Germany to return to normal growth rates in second half: Bundesbank
FRANKFURT (Reuters) - The German economy should stabilize in the second half of 2013 after posting its strongest growth in over a year in the second quarter, the Bundesbank said on Monday.
Growth in Germany and the rest of the euro zone will benefit from the European Central Bank's record-low interest rates, which it has vowed to keep low for an extended period, the Bundesbank said, but added that this was not an unconditional commitment.
Stronger-than-expected growth rates in the euro zone's largest economies, Germany and France, helped pull the currency union out of recession in the second quarter, mainly driven by demand at home.
"In the second half of 2013, economic growth in Germany is likely to return to normal and steady rates," Bundesbank said in its monthly report.
Germany's traditionally export-driven economy is relying on domestic demand to prop up growth as foreign trade looks likely to act as a drag this year, given that much of the euro zone, to which it sends 40 percent of its exports, is still struggling.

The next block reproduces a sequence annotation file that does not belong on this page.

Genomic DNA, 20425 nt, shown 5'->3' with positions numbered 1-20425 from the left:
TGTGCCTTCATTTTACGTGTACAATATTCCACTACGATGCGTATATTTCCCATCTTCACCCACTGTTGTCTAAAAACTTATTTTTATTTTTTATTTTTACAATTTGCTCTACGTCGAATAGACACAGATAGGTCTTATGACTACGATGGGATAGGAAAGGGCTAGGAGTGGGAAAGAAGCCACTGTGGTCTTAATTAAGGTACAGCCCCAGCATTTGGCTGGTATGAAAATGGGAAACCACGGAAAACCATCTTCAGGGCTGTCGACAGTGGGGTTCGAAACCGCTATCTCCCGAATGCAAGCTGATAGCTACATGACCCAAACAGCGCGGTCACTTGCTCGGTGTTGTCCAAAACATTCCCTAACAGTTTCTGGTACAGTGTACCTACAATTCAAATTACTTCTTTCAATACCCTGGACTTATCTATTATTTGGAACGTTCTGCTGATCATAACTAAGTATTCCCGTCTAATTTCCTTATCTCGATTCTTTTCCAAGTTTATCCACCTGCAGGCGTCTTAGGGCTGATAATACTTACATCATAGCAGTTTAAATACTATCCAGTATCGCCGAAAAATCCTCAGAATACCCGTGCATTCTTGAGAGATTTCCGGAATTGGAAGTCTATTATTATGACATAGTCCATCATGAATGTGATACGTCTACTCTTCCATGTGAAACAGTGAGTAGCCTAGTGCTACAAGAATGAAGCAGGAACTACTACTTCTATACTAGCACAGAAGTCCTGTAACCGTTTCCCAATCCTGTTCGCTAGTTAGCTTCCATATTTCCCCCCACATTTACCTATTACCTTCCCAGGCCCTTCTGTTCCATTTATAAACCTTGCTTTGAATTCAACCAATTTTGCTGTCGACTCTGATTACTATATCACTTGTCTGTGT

The Bundesbank noted that domestic investment was unlikely to pick up discernibly without a long-term improvement in growth prospects for Germany's neighbors and the implementation of measures to solve the debt crisis to dispel uncertainty.
Private consumption will continue to be supported by moderate inflation and low unemployment.
"Over the next few months, the rate of consumer price inflation is likely to ease somewhat," the Bundesbank said. German inflation stood at 1.9 percent in July, slightly higher than in the euro zone overall.
The recent development supports the ECB's expectation for gradual recovery in the currency bloc later this year and next. It kept interest rates at 0.5 percent in August and reiterated its forward guidance that rates would stay low or lower for now.
"This is not an unconditional commitment and does not mark a change in the ECB's monetary policy strategy," the Bundesbank said. The guidance did not exclude a rate hike if inflationary pressure turned out to be stronger than currently expected.
"The actual key ECB interest rates will continue to depend on the medium-term outlook for inflation, which is based on expectations regarding future developments in the real economy and on credit and monetary aggregates," the Bundesbank said.
(Reporting by Eva Taylor; Editing by Paul Carrel)
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Government officials painted an upbeat picture for the economy on Thursday as it struggles to emerge from the longest spell of sub-par growth in decades and promised to tighten up risk management at the country's dominant state banks. Full Article